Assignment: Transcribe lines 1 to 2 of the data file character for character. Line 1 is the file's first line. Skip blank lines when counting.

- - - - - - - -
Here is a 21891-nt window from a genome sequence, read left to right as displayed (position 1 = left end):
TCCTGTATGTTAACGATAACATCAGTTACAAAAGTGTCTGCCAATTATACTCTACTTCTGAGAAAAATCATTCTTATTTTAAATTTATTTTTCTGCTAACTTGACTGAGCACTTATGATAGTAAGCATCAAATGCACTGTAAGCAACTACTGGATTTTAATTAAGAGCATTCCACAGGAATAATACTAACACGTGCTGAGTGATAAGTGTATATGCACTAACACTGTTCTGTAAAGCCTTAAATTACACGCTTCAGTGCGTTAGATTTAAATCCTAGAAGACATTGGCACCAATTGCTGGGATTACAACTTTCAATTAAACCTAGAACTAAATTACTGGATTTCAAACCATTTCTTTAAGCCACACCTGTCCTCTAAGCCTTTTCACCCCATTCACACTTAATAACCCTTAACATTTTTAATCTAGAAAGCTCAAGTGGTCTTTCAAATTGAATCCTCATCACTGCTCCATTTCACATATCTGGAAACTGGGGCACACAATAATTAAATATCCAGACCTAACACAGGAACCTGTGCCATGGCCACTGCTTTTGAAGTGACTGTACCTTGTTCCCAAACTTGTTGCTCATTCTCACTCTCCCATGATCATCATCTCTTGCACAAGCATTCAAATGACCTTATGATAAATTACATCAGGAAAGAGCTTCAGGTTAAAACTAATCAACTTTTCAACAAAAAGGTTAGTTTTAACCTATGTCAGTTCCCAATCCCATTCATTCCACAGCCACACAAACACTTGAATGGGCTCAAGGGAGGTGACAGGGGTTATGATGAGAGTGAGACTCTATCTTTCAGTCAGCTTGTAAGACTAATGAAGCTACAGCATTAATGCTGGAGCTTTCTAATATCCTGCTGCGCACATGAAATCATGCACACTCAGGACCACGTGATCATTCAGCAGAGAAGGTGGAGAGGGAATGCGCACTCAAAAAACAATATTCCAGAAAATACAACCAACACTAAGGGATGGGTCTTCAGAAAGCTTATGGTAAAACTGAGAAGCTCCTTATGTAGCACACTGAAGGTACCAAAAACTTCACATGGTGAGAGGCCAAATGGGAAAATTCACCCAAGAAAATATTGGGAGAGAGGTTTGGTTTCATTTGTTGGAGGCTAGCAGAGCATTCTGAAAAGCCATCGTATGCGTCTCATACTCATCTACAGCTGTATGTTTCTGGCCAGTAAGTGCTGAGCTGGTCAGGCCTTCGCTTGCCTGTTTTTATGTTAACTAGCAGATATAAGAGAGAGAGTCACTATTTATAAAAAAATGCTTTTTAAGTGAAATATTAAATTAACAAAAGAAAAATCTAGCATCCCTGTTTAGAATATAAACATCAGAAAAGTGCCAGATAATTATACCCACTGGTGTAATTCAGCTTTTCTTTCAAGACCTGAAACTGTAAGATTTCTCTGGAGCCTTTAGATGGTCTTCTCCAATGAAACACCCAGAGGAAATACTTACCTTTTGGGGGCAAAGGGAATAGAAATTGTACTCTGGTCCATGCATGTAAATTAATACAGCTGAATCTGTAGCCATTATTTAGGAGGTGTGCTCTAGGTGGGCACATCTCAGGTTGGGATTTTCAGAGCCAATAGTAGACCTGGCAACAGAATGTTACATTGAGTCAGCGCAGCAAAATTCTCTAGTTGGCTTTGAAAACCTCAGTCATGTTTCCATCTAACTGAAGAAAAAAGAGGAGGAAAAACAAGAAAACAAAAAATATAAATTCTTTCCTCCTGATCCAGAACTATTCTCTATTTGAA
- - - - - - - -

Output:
Here is a 21891-nt window from a genome sequence, read left to right as displayed (position 1 = left end):
TCCTGTATGTTAACGATAACATCAGTTACAAAAGTGTCTGCCAATTATACTCTACTTCTGAGAAAAATCATTCTTATTTTAAATTTATTTTTCTGCTAACTTGACTGAGCACTTATGATAGTAAGCATCAAATGCACTGTAAGCAACTACTGGATTTTAATTAAGAGCATTCCACAGGAATAATACTAACACGTGCTGAGTGATAAGTGTATATGCACTAACACTGTTCTGTAAAGCCTTAAATTACACGCTTCAGTGCGTTAGATTTAAATCCTAGAAGACATTGGCACCAATTGCTGGGATTACAACTTTCAATTAAACCTAGAACTAAATTACTGGATTTCAAACCATTTCTTTAAGCCACACCTGTCCTCTAAGCCTTTTCACCCCATTCACACTTAATAACCCTTAACATTTTTAATCTAGAAAGCTCAAGTGGTCTTTCAAATTGAATCCTCATCACTGCTCCATTTCACATATCTGGAAACTGGGGCACACAATAATTAAATATCCAGACCTAACACAGGAACCTGTGCCATGGCCACTGCTTTTGAAGTGACTGTACCTTGTTCCCAAACTTGTTGCTCATTCTCACTCTCCCATGATCATCATCTCTTGCACAAGCATTCAAATGACCTTATGATAAATTACATCAGGAAAGAGCTTCAGGTTAAAACTAATCAACTTTTCAACAAAAAGGTTAGTTTTAACCTATGTCAGTTCCCAATCCCATTCATTCCACAGCCACACAAACACTTGAATGGGCTCAAGGGAGGTGACAGGGGTTATGATGAGAGTGAGACTCTATCTTTCAGTCAGCTTGTAAGACTAATGAAGCTACAGCATTAATGCTGGAGCTTTCTAATATCCTGCTGCGCACATGAAATCATGCACACTCAGGACCACGTGATCATTCAGCAGAGAAGGTGGAGAGGGAATGCGCACTCAAAAAACAATATTCCAGAAAATACAACCAACACTAAGGGATGGGTCTTCAGAAAGCTTATGGTAAAACTGAGAAGCTCCTTATGTAGCACACTGAAGGTACCAAAAACTTCACATGGTGAGAGGCCAAATGGGAAAATTCACCCAAGAAAATATTGGGAGAGAGGTTTGGTTTCATTTGTTGGAGGCTAGCAGAGCATTCTGAAAAGCCATCGTATGCGTCTCATACTCATCTACAGCTGTATGTTTCTGGCCAGTAAGTGCTGAGCTGGTCAGGCCTTCGCTTGCCTGTTTTTATGTTAACTAGCAGATATAAGAGAGAGAGTCACTATTTATAAAAAAATGCTTTTTAAGTGAAATATTAAATTAACAAAAGAAAAATCTAGCATCCCTGTTTAGAATATAAACATCAGAAAAGTGCCAGATAATTATACCCACTGGTGTAATTCAGCTTTTCTTTCAAGACCTGAAACTGTAAGATTTCTCTGGAGCCTTTAGATGGTCTTCTCCAATGAAACACCCAGAGGAAATACTTACCTTTTGGGGGCAAAGGGAATAGAAATTGTACTCTGGTCCATGCATGTAAATTAATACAGCTGAATCTGTAGCCATTATTTAGGAGGTGTGCTCTAGGTGGGCACATCTCAGGTTGGGATTTTCAGAGCCAATAGTAGACCTGGCAACAGAATGTTACATTGAGTCAGCGCAGCAAAATTCTCTAGTTGGCTTTGAAAACCTCAGTCATGTTTCCATCTAACTGAAGAAAAAAGAGGAGGAAAAACAAGAAAACAAAAAATATAAATTCTTTCCTCCTGATCCAGAACTATTCTCTATTTGAA